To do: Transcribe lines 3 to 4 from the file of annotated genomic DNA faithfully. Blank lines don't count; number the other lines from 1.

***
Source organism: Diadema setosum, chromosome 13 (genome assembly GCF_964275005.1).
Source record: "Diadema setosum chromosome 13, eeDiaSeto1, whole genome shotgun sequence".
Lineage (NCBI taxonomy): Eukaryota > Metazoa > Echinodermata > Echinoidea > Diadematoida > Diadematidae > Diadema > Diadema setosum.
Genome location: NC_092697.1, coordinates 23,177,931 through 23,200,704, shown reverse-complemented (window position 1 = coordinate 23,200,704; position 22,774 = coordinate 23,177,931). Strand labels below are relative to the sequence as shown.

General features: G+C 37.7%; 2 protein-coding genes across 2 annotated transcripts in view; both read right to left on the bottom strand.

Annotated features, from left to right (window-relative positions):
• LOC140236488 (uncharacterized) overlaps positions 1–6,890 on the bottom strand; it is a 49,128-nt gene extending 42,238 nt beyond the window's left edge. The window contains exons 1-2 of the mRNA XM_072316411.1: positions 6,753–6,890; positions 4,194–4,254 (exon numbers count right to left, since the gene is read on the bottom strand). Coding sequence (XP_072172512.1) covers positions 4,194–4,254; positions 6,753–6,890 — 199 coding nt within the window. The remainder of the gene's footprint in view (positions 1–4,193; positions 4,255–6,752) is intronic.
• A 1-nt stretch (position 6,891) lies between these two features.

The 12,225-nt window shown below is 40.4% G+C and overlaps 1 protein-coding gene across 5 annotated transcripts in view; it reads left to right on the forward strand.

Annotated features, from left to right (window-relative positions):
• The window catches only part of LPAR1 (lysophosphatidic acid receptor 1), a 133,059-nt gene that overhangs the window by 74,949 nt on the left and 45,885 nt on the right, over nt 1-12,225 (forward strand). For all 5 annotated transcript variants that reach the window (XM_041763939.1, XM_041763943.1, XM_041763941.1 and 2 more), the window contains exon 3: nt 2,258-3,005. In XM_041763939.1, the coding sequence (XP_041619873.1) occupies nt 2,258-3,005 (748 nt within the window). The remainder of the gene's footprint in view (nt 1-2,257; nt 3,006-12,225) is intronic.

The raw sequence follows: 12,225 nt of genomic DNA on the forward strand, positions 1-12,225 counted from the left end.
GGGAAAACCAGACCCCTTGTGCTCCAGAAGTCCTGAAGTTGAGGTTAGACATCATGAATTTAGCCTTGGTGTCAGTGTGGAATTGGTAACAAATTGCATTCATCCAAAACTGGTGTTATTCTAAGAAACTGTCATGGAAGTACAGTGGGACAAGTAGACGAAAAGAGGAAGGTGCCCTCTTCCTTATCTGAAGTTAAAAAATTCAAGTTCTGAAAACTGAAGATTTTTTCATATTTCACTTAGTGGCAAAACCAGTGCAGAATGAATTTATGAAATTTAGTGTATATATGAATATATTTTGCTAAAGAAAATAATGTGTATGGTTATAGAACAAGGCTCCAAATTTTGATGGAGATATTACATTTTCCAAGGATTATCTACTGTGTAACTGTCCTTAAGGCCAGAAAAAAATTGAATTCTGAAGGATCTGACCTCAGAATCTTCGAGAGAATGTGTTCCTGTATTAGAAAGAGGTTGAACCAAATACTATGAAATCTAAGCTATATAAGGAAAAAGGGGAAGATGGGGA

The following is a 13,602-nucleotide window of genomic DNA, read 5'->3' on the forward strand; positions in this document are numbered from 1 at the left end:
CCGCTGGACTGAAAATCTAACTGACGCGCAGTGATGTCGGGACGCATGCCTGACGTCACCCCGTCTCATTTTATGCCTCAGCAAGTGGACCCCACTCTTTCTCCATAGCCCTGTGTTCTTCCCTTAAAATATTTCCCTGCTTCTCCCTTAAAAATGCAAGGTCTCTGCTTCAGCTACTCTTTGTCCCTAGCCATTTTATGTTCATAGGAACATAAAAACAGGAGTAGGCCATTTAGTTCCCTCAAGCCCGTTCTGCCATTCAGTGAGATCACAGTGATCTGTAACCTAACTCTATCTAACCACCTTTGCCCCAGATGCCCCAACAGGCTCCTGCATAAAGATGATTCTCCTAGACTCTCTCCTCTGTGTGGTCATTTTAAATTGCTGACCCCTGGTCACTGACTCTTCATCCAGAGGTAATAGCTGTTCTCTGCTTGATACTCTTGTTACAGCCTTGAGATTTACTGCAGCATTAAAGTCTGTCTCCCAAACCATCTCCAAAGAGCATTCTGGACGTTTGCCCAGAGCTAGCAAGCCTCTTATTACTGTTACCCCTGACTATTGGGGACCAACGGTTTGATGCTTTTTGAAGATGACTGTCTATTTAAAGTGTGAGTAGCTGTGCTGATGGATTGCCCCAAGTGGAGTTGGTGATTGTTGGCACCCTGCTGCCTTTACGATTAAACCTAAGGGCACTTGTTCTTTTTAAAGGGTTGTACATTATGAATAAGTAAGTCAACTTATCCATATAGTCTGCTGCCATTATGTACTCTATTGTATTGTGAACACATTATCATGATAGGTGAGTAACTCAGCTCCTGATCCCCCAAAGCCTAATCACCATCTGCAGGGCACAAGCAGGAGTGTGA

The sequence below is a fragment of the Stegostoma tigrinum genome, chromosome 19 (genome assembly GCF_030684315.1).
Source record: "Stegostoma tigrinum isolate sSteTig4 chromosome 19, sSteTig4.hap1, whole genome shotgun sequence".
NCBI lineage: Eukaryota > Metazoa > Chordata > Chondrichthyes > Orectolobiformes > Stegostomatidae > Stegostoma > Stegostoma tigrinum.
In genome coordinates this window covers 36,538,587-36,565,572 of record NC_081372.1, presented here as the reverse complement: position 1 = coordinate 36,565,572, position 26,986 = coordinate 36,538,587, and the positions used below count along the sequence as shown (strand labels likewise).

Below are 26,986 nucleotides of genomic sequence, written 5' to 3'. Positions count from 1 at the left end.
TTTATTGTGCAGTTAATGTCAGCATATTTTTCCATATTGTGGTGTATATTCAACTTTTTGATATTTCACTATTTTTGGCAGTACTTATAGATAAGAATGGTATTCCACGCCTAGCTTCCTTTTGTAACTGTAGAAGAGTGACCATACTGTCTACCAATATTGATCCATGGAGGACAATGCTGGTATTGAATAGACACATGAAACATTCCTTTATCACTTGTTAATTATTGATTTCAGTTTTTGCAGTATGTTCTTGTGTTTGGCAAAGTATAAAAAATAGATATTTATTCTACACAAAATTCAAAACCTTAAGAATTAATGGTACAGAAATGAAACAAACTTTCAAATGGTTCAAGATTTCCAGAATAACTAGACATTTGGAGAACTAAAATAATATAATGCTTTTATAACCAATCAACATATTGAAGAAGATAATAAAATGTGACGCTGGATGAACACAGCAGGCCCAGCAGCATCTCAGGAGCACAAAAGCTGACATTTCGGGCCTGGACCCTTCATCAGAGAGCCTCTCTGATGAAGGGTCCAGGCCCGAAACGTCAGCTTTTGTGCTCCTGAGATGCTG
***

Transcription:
Lineage (NCBI taxonomy): Eukaryota > Metazoa > Echinodermata > Echinoidea > Diadematoida > Diadematidae > Diadema > Diadema setosum.
Genome location: NC_092697.1, coordinates 23,177,931 through 23,200,704, shown reverse-complemented (window position 1 = coordinate 23,200,704; position 22,774 = coordinate 23,177,931). Strand labels below are relative to the sequence as shown.